So picture my inaugural sales demo: I said a few things. Then I left the room because, to click the next weblink in the demo, I had to use the desktop machine behind the stage (remember: the wireless was dead). Then I came back into the room to describe our amazing technology while our website VERY slowly loaded. Then left the room to do it all again for the next page in the demo.
My 20-minute presentation of, maybe, four web pages took an hour and a half to deliver.
At the end of it, the client said, “Well, I’ll give you this: You’ve got guts. Anyone else would’ve folded an hour ago.” We still won their business
The moral of the story? When you’re new, own it. Most people want other people to succeed and they’ll do what they can to help you. Maybe they won’t give you a big money contract, but they at least won’t laugh you out of the room. That alone is worth a lot.
2. You know a lot more than you think you do.
The reason we worry about impostor syndrome is because we want to be perceived as knowledgeable and skilled. You feel like an phoney because you care about being right. In my experience, though, caring is more than half the battle.
Kendra Cherry, in her 2020 article “How Hard Is It to Become an Expert?”, wrote, “practice is essential for developing a skill, but becoming an expert requires constantly challenging yourself to do better, learn more, and acquire new knowledge and skills.”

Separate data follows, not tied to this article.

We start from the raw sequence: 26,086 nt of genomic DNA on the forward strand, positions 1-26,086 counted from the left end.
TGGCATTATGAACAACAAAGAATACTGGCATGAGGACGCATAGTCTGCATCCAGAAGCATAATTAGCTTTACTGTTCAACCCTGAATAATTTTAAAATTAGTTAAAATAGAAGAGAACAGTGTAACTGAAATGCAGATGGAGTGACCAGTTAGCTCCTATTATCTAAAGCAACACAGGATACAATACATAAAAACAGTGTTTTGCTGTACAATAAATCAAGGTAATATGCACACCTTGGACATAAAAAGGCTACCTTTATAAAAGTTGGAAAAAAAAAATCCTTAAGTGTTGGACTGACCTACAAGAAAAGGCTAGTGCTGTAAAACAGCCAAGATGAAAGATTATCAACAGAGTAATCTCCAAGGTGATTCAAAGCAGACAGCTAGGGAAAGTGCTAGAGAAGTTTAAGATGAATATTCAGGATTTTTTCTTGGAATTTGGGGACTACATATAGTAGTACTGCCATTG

In other words, becoming an expert means you have to care.
As a novice, that fear of being exposed drives you to do the research, to read the manual, to practice. While none of those things may make you an expert, they certainly give you a leg up on anyone who hasn’t done the same.
Case in point: Since that first awkward sales demonstration many years ago, I’ve become something of an expert on the subject of financial education. Now I train others to deliver sales pitches on these services to prospective customers. The first few times I coached someone and then watched them do their own demonstration for a client, I was on pins and needles. I had impostor syndrome by proxy. I worried that I hadn’t prepared them well enough. I worried that they were omitting important information and failing to read cues from the client. I worried my inability to train was going to cost us both the sale and my trainees’ reputations.
They all did just fine.